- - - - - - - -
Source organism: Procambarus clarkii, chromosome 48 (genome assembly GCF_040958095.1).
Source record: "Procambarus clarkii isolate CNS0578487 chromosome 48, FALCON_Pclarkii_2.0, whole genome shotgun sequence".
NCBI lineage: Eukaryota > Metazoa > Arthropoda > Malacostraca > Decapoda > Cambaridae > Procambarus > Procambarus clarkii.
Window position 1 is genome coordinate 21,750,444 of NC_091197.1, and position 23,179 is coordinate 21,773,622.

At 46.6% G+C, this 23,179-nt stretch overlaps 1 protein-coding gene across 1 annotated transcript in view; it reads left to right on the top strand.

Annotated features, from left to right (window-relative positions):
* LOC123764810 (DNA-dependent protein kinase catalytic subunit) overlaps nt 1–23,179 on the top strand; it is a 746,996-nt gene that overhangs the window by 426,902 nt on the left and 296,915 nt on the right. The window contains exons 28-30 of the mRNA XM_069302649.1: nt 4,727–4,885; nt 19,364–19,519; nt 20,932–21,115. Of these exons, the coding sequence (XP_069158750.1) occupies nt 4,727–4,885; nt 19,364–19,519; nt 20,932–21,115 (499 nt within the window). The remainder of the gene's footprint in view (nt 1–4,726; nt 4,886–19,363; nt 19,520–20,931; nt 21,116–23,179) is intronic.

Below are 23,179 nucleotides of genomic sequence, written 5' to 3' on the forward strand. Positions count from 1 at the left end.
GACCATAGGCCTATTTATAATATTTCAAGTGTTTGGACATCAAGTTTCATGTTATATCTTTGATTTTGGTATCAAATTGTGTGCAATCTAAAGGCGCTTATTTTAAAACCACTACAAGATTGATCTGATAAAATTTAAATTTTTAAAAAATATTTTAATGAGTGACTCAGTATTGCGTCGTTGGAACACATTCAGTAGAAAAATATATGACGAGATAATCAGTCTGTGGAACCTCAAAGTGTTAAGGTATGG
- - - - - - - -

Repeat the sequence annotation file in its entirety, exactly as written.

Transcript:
Source organism: Procambarus clarkii, chromosome 48 (genome assembly GCF_040958095.1).
Source record: "Procambarus clarkii isolate CNS0578487 chromosome 48, FALCON_Pclarkii_2.0, whole genome shotgun sequence".
NCBI lineage: Eukaryota > Metazoa > Arthropoda > Malacostraca > Decapoda > Cambaridae > Procambarus > Procambarus clarkii.
Window position 1 is genome coordinate 21,750,444 of NC_091197.1, and position 23,179 is coordinate 21,773,622.

At 46.6% G+C, this 23,179-nt stretch overlaps 1 protein-coding gene across 1 annotated transcript in view; it reads left to right on the top strand.

Annotated features, from left to right (window-relative positions):
* LOC123764810 (DNA-dependent protein kinase catalytic subunit) overlaps nt 1–23,179 on the top strand; it is a 746,996-nt gene that overhangs the window by 426,902 nt on the left and 296,915 nt on the right. The window contains exons 28-30 of the mRNA XM_069302649.1: nt 4,727–4,885; nt 19,364–19,519; nt 20,932–21,115. Of these exons, the coding sequence (XP_069158750.1) occupies nt 4,727–4,885; nt 19,364–19,519; nt 20,932–21,115 (499 nt within the window). The remainder of the gene's footprint in view (nt 1–4,726; nt 4,886–19,363; nt 19,520–20,931; nt 21,116–23,179) is intronic.

Below are 23,179 nucleotides of genomic sequence, written 5' to 3' on the forward strand. Positions count from 1 at the left end.
GACCATAGGCCTATTTATAATATTTCAAGTGTTTGGACATCAAGTTTCATGTTATATCTTTGATTTTGGTATCAAATTGTGTGCAATCTAAAGGCGCTTATTTTAAAACCACTACAAGATTGATCTGATAAAATTTAAATTTTTAAAAAATATTTTAATGAGTGACTCAGTATTGCGTCGTTGGAACACATTCAGTAGAAAAATATATGACGAGATAATCAGTCTGTGGAACCTCAAAGTGTTAAGGTATGG